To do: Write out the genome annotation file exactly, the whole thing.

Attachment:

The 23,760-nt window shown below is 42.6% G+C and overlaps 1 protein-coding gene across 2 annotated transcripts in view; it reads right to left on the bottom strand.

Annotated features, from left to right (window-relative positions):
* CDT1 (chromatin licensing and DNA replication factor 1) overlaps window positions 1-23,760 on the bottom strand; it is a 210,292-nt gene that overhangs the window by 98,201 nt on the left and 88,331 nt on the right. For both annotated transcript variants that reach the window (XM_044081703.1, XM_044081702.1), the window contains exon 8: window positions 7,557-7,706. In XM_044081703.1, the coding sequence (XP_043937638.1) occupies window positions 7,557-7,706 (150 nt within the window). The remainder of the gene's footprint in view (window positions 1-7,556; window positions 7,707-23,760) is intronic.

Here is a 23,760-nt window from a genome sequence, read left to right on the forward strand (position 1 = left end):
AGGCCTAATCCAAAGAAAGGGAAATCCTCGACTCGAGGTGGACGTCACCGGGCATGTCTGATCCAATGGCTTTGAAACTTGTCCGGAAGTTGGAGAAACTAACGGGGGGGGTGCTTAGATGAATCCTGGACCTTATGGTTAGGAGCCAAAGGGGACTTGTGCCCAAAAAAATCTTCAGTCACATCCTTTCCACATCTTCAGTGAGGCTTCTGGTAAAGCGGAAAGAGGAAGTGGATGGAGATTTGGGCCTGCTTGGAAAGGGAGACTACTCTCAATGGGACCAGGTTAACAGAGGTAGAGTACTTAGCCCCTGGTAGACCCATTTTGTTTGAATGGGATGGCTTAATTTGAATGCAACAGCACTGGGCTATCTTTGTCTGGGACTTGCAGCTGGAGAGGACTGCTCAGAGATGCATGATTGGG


The 23,760-nt window shown below is 42.6% G+C and overlaps 1 protein-coding gene across 2 annotated transcripts in view; it reads right to left on the bottom strand.

Annotated features, from left to right (window-relative positions):
* CDT1 (chromatin licensing and DNA replication factor 1) overlaps window positions 1-23,760 on the bottom strand; it is a 210,292-nt gene that overhangs the window by 98,201 nt on the left and 88,331 nt on the right. For both annotated transcript variants that reach the window (XM_044081703.1, XM_044081702.1), the window contains exon 8: window positions 7,557-7,706. In XM_044081703.1, the coding sequence (XP_043937638.1) occupies window positions 7,557-7,706 (150 nt within the window). The remainder of the gene's footprint in view (window positions 1-7,556; window positions 7,707-23,760) is intronic.

Here is a 23,760-nt window from a genome sequence, read left to right on the forward strand (position 1 = left end):
AGGCCTAATCCAAAGAAAGGGAAATCCTCGACTCGAGGTGGACGTCACCGGGCATGTCTGATCCAATGGCTTTGAAACTTGTCCGGAAGTTGGAGAAACTAACGGGGGGGGTGCTTAGATGAATCCTGGACCTTATGGTTAGGAGCCAAAGGGGACTTGTGCCCAAAAAAATCTTCAGTCACATCCTTTCCACATCTTCAGTGAGGCTTCTGGTAAAGCGGAAAGAGGAAGTGGATGGAGATTTGGGCCTGCTTGGAAAGGGAGACTACTCTCAATGGGACCAGGTTAACAGAGGTAGAGTACTTAGCCCCTGGTAGACCCATTTTGTTTGAATGGGATGGCTTAATTTGAATGCAACAGCACTGGGCTATCTTTGTCTGGGACTTGCAGCTGGAGAGGACTGCTCAGAGATGCATGATTGGG